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Excellent collection of music journalism by that rarity: a music writer who can think!,
This review is from: Bring the Noise (Paperback)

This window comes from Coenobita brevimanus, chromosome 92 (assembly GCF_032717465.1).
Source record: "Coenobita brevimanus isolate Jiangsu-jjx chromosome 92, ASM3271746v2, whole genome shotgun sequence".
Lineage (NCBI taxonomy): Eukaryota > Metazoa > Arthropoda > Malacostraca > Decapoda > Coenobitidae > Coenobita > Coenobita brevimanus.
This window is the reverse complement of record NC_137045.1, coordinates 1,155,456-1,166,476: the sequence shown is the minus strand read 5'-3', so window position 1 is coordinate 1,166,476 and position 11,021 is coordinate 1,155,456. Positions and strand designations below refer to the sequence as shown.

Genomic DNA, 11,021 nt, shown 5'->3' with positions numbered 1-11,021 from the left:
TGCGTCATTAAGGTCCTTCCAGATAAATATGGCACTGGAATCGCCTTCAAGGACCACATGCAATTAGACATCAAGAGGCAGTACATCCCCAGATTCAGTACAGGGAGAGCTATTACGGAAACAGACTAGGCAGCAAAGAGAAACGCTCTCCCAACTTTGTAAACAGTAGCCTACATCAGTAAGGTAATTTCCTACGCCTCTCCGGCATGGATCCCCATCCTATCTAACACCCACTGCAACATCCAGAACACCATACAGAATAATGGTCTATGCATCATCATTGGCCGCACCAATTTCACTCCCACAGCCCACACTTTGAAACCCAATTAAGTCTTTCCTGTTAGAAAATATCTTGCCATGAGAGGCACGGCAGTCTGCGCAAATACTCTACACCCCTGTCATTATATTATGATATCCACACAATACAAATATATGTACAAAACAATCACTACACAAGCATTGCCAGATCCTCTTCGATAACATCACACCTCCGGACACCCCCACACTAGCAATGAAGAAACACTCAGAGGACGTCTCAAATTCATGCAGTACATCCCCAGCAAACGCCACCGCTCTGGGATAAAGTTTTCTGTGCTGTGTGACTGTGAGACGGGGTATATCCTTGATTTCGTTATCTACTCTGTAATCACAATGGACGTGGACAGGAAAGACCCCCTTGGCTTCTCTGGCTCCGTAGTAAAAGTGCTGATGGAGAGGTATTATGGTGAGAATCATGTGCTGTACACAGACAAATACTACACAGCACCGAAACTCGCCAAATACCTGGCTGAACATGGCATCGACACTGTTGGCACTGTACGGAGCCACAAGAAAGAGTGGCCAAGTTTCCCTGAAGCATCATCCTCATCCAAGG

I first switched on to Simon Reyolds' writing when he guided me throught the complexities of Jungle and Drum n Bass through the pages of The Wire (most of that work was recycled in his peerless history of dance music Energy Flash.) More recently his history of New Wave and post-punk Rip it Up and Start Again (its timeliness almost sinister in that it appeared when this sound was being returned to by so many bands) has received acclaim. Reynolds is a gifted writer in that he can describe music and interview generously, but most importantly he's not afraid of searching for cultural meaning - he's at his best in his pure thinkpieces when he's using his vast range of musical knowledge and political and cultural nous to make startling connections. The reflections on the relationship between black and white music in this collection of his journalism from 1985 to the present day are compelling, and his tracing of oppositions such as authenticity and theatre, futurity and roots, through the music of indie, hip hop, rock, pop and grime make this book a delicious feast. You can make sense of your own musical history through his writing and its fun to see his contemporary self reflect on each piece and his own youthful passions.